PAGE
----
Most people don’t know there’s a poor section of Beverly Hills. Surrounding the community are apartment buildings where families often double and triple up. Jesus was 8. He lived with his parents and brother, his aunt and uncle and their three children. His father was a gardener, hired onto a crew on Rodeo Drive. Jesus was enrolled in Beverly Elementary School. And that’s how he came to be invited to Conner’s birthday party, a pool party, on a lush estate on upper Roxford Drive.
Beverly Hills is everything you’d imagine. Driving on Sunset the smells of orange blossoms and orchids are the first things to strike you. Behind thick hedges, glimpses of old Hollywood money, large Spanish homes and Tudor mansions. Following a tree-lined avenue up into the hills, there seems to be no reason to leave, to go back to wherever you came from. Except that you don’t belong there.
Jesus was excited about the party. His first invitation from a classmate. Conner’s mother had instructed the housekeeper to keep the children by the pool. She didn’t need kids running through the house. She had even waited to have the pool cleaned until next week. She and her friends reclined on lounge chairs, drinking wine and keeping an eye on the kids.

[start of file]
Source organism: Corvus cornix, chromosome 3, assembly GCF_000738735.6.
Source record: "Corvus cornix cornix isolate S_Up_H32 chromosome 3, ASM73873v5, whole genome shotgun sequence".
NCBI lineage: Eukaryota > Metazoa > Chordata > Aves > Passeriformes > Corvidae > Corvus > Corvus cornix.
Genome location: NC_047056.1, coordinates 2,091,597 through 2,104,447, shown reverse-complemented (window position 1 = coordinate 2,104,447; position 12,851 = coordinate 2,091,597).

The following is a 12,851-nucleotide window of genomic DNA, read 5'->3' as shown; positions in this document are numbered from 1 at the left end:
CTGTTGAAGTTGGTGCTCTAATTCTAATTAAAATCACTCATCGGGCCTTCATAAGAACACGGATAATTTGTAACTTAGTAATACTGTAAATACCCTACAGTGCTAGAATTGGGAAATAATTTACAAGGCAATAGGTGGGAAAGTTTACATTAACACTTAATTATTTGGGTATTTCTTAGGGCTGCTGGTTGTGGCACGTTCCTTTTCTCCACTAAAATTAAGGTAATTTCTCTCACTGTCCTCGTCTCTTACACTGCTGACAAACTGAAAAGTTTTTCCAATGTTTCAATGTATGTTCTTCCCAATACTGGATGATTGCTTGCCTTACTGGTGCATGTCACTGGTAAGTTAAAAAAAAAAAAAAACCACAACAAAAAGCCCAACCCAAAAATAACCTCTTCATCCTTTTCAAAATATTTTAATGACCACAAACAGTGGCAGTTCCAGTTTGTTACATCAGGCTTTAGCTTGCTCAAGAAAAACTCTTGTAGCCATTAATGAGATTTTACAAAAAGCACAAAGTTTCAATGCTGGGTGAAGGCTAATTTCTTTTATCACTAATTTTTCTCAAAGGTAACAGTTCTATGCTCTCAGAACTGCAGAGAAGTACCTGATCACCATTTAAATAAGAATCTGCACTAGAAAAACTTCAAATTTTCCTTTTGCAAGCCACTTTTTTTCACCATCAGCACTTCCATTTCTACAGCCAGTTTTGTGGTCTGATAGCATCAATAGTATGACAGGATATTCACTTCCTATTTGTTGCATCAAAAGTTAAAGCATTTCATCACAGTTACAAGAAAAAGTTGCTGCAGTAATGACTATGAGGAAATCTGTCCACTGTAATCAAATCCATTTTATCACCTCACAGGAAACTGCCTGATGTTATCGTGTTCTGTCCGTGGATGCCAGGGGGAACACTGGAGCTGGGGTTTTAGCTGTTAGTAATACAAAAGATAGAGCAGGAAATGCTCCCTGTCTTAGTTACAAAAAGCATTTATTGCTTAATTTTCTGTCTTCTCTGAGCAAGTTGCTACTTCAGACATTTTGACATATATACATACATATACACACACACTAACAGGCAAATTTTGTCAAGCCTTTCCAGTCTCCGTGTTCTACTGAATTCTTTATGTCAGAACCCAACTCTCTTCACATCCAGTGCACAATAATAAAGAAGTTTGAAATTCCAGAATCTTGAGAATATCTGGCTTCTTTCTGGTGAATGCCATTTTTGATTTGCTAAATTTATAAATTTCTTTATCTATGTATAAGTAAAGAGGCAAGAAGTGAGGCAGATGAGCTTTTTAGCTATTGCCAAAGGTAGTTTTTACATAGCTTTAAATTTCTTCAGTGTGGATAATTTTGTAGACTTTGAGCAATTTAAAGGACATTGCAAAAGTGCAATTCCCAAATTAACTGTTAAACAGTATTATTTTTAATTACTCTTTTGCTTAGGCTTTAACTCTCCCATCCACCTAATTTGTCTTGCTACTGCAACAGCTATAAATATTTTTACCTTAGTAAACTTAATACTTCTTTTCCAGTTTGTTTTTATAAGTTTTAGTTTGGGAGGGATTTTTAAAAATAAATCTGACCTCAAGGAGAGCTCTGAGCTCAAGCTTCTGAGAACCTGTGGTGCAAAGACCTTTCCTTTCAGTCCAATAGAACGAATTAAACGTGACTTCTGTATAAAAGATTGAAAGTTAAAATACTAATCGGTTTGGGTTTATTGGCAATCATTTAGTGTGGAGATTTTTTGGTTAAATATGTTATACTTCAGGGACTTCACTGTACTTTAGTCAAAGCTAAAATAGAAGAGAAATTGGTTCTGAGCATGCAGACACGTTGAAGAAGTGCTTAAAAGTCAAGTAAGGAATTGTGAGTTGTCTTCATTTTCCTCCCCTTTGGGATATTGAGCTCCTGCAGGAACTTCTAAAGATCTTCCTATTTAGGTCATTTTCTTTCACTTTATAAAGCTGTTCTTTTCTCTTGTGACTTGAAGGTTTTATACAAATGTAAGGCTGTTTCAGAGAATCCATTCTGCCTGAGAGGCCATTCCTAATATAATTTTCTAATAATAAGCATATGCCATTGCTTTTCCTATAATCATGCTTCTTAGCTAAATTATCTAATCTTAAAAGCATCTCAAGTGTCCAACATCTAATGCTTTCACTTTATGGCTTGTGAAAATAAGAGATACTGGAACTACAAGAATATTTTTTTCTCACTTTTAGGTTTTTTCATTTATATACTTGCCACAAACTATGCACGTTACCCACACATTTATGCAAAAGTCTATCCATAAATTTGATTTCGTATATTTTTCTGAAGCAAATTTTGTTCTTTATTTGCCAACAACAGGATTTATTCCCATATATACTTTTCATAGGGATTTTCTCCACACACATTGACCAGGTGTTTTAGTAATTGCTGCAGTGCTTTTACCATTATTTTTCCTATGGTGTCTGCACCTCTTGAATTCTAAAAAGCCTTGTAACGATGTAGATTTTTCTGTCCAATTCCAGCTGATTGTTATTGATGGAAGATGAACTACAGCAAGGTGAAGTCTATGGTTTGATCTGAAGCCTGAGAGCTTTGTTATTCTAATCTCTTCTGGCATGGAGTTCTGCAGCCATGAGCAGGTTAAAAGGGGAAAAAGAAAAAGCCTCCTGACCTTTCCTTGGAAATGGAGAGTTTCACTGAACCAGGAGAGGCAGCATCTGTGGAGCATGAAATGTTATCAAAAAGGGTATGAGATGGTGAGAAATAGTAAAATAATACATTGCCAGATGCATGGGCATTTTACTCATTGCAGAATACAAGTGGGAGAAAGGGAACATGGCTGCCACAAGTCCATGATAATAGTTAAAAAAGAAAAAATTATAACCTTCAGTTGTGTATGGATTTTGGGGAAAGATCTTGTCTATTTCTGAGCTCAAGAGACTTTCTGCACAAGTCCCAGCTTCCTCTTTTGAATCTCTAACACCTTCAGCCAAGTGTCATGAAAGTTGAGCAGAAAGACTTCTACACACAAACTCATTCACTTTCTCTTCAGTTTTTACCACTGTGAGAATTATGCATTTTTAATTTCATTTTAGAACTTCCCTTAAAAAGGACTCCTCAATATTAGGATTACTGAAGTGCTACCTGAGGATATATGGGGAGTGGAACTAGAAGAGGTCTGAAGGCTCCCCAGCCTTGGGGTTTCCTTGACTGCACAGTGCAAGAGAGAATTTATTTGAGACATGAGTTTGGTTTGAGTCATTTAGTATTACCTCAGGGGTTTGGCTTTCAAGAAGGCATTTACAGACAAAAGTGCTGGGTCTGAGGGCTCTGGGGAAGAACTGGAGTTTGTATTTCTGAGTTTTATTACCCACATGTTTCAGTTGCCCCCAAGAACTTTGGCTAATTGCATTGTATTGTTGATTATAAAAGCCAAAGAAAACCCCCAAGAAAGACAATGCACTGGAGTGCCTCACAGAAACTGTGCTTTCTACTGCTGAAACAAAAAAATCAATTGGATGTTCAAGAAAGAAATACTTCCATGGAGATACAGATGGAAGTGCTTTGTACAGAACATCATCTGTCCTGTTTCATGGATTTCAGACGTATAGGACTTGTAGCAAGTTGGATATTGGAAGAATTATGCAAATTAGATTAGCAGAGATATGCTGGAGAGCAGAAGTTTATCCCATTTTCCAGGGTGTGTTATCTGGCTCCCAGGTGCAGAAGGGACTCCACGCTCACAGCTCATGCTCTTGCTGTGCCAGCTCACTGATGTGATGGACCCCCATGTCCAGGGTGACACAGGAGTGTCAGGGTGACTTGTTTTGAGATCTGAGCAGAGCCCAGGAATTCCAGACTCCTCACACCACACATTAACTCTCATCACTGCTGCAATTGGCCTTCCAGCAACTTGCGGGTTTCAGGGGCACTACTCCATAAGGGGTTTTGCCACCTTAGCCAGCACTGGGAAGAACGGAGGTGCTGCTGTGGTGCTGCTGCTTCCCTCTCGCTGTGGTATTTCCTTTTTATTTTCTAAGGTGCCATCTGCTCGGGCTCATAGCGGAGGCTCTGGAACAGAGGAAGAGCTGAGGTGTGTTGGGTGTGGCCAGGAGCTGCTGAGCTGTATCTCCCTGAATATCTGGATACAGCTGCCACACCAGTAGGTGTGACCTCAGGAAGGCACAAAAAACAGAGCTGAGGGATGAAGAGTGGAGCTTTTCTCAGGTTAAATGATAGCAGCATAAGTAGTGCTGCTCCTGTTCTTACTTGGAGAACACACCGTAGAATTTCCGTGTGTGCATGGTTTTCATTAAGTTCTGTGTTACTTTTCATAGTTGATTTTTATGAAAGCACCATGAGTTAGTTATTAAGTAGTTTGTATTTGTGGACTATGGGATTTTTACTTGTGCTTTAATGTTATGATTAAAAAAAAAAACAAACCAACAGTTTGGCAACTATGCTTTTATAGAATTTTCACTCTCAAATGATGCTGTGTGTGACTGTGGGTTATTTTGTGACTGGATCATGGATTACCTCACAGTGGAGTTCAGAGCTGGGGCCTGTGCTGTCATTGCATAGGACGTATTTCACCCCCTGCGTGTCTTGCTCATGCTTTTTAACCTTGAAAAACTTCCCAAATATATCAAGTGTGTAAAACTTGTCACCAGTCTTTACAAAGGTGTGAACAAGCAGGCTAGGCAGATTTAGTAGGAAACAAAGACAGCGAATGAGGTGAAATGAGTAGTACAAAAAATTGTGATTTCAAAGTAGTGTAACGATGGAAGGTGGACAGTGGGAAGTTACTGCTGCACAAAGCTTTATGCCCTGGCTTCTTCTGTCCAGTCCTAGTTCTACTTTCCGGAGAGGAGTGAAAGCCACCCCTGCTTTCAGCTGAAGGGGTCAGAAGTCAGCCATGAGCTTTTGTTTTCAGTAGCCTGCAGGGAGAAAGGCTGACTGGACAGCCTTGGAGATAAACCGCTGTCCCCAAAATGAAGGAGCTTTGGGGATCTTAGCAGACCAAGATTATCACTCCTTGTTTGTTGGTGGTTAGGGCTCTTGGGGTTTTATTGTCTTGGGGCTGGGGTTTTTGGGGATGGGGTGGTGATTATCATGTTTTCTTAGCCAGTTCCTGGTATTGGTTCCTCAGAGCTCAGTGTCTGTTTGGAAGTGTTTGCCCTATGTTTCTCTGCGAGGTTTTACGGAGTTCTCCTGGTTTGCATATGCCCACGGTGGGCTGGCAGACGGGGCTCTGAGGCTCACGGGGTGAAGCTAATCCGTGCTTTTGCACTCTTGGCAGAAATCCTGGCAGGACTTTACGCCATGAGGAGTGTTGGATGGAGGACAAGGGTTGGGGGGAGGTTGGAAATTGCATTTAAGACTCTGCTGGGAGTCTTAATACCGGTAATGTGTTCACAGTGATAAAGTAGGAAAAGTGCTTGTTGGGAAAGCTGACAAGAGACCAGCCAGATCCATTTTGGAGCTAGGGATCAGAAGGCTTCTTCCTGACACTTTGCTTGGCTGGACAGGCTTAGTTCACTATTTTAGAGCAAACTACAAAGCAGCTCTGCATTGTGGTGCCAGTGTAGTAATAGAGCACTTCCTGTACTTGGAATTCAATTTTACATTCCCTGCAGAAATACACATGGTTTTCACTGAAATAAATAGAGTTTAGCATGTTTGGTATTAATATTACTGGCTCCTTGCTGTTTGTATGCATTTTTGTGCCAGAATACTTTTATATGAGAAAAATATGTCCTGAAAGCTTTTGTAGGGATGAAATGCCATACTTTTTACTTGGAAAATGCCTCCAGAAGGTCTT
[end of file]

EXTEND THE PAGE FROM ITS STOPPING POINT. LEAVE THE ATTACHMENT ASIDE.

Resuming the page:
Jesus was having a blast. He loved jumping in and out of the water. He’d gotten new swim trunks for the party. But the trunks were big, blossoming out over his skinny legs and he had to clutch the waist band so they wouldn’t slip. He didn’t care. His teeth chattered while he and the other boys watched Conner opened his gifts. Then, back in the pool.
Around 4 o’clock, Jesus’ father parked his pick up truck out front. He admired the landscaping- the sweeping lawn, the newly planted beds. He’d like to work for a family like this. Only a few boys were still in the backyard- sitting at the edge of the pool.
That’s when they realized Jesus was gone. Conner’s mother looked confused, then annoyed. They searched the house, the grounds. They peered down into the sparkling pool. Conner’s mother was tired. It had been a long day in the sun and she was headachy from the wine. After an hour, they called the police.
For three days Jesus remained missing. On the fourth day, the pool cleaners unloaded their equipment, hauled it into Conner’s backyard. They lowered a long brush into the empty pool. But it wasn’t empty. A layer of silt had settled a few feet above the deep end, and below it lay the body of Jesus, waiting to be taken back home.